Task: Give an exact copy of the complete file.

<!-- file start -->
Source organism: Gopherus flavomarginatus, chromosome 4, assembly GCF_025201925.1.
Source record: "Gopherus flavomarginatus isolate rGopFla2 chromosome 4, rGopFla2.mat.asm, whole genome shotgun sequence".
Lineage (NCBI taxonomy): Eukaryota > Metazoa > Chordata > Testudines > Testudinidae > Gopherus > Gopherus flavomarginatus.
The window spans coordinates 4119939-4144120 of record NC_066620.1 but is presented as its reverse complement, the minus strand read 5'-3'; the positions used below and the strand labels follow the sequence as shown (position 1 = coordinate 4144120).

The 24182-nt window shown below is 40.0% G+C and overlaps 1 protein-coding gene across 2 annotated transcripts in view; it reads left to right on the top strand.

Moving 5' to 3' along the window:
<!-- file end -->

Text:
Source organism: Gopherus flavomarginatus, chromosome 4, assembly GCF_025201925.1.
Source record: "Gopherus flavomarginatus isolate rGopFla2 chromosome 4, rGopFla2.mat.asm, whole genome shotgun sequence".
Lineage (NCBI taxonomy): Eukaryota > Metazoa > Chordata > Testudines > Testudinidae > Gopherus > Gopherus flavomarginatus.
The window spans coordinates 4119939-4144120 of record NC_066620.1 but is presented as its reverse complement, the minus strand read 5'-3'; the positions used below and the strand labels follow the sequence as shown (position 1 = coordinate 4144120).

The 24182-nt window shown below is 40.0% G+C and overlaps 1 protein-coding gene across 2 annotated transcripts in view; it reads left to right on the top strand.

Moving 5' to 3' along the window: